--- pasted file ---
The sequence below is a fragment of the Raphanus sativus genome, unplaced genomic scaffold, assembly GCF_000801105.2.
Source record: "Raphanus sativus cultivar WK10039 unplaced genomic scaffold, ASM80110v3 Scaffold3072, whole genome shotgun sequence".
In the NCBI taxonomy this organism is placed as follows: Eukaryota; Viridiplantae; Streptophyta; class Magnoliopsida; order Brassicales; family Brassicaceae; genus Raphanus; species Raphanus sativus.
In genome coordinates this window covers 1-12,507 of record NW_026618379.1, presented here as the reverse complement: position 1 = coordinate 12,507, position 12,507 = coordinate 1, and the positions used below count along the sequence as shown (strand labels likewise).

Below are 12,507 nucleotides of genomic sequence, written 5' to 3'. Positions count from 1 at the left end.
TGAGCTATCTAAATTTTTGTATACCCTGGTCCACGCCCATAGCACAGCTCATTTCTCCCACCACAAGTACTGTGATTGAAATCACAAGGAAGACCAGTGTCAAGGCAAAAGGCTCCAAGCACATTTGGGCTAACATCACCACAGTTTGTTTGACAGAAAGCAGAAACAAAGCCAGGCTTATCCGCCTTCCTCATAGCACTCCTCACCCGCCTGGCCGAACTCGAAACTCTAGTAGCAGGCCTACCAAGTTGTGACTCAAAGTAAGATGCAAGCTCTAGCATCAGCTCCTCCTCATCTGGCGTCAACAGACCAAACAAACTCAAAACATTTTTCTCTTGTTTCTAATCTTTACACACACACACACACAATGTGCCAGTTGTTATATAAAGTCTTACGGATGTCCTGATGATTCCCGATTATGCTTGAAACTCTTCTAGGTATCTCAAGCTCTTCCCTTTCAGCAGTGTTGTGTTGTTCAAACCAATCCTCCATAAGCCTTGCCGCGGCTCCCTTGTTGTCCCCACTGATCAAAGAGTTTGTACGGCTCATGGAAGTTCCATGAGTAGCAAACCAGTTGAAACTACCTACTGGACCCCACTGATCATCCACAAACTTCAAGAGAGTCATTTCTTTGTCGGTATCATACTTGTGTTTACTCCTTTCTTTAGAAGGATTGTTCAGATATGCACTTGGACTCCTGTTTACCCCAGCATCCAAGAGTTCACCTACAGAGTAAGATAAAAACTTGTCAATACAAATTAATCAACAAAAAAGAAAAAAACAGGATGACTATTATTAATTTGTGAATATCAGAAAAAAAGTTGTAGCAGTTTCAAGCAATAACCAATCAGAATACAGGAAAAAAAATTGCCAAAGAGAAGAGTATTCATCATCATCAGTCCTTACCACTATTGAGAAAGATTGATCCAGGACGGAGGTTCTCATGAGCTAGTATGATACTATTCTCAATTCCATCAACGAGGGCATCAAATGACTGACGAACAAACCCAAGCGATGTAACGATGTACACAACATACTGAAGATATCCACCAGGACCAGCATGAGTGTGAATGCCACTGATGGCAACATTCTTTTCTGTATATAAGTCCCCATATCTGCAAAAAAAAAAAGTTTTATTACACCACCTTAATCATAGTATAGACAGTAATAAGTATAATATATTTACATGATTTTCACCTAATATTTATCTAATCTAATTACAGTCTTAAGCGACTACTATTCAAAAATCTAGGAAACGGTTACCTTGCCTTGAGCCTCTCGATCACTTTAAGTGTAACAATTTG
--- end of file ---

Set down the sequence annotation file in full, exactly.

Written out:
The sequence below is a fragment of the Raphanus sativus genome, unplaced genomic scaffold, assembly GCF_000801105.2.
Source record: "Raphanus sativus cultivar WK10039 unplaced genomic scaffold, ASM80110v3 Scaffold3072, whole genome shotgun sequence".
In the NCBI taxonomy this organism is placed as follows: Eukaryota; Viridiplantae; Streptophyta; class Magnoliopsida; order Brassicales; family Brassicaceae; genus Raphanus; species Raphanus sativus.
In genome coordinates this window covers 1-12,507 of record NW_026618379.1, presented here as the reverse complement: position 1 = coordinate 12,507, position 12,507 = coordinate 1, and the positions used below count along the sequence as shown (strand labels likewise).

Below are 12,507 nucleotides of genomic sequence, written 5' to 3'. Positions count from 1 at the left end.
TGAGCTATCTAAATTTTTGTATACCCTGGTCCACGCCCATAGCACAGCTCATTTCTCCCACCACAAGTACTGTGATTGAAATCACAAGGAAGACCAGTGTCAAGGCAAAAGGCTCCAAGCACATTTGGGCTAACATCACCACAGTTTGTTTGACAGAAAGCAGAAACAAAGCCAGGCTTATCCGCCTTCCTCATAGCACTCCTCACCCGCCTGGCCGAACTCGAAACTCTAGTAGCAGGCCTACCAAGTTGTGACTCAAAGTAAGATGCAAGCTCTAGCATCAGCTCCTCCTCATCTGGCGTCAACAGACCAAACAAACTCAAAACATTTTTCTCTTGTTTCTAATCTTTACACACACACACACACAATGTGCCAGTTGTTATATAAAGTCTTACGGATGTCCTGATGATTCCCGATTATGCTTGAAACTCTTCTAGGTATCTCAAGCTCTTCCCTTTCAGCAGTGTTGTGTTGTTCAAACCAATCCTCCATAAGCCTTGCCGCGGCTCCCTTGTTGTCCCCACTGATCAAAGAGTTTGTACGGCTCATGGAAGTTCCATGAGTAGCAAACCAGTTGAAACTACCTACTGGACCCCACTGATCATCCACAAACTTCAAGAGAGTCATTTCTTTGTCGGTATCATACTTGTGTTTACTCCTTTCTTTAGAAGGATTGTTCAGATATGCACTTGGACTCCTGTTTACCCCAGCATCCAAGAGTTCACCTACAGAGTAAGATAAAAACTTGTCAATACAAATTAATCAACAAAAAAGAAAAAAACAGGATGACTATTATTAATTTGTGAATATCAGAAAAAAAGTTGTAGCAGTTTCAAGCAATAACCAATCAGAATACAGGAAAAAAAATTGCCAAAGAGAAGAGTATTCATCATCATCAGTCCTTACCACTATTGAGAAAGATTGATCCAGGACGGAGGTTCTCATGAGCTAGTATGATACTATTCTCAATTCCATCAACGAGGGCATCAAATGACTGACGAACAAACCCAAGCGATGTAACGATGTACACAACATACTGAAGATATCCACCAGGACCAGCATGAGTGTGAATGCCACTGATGGCAACATTCTTTTCTGTATATAAGTCCCCATATCTGCAAAAAAAAAAAGTTTTATTACACCACCTTAATCATAGTATAGACAGTAATAAGTATAATATATTTACATGATTTTCACCTAATATTTATCTAATCTAATTACAGTCTTAAGCGACTACTATTCAAAAATCTAGGAAACGGTTACCTTGCCTTGAGCCTCTCGATCACTTTAAGTGTAACAATTTG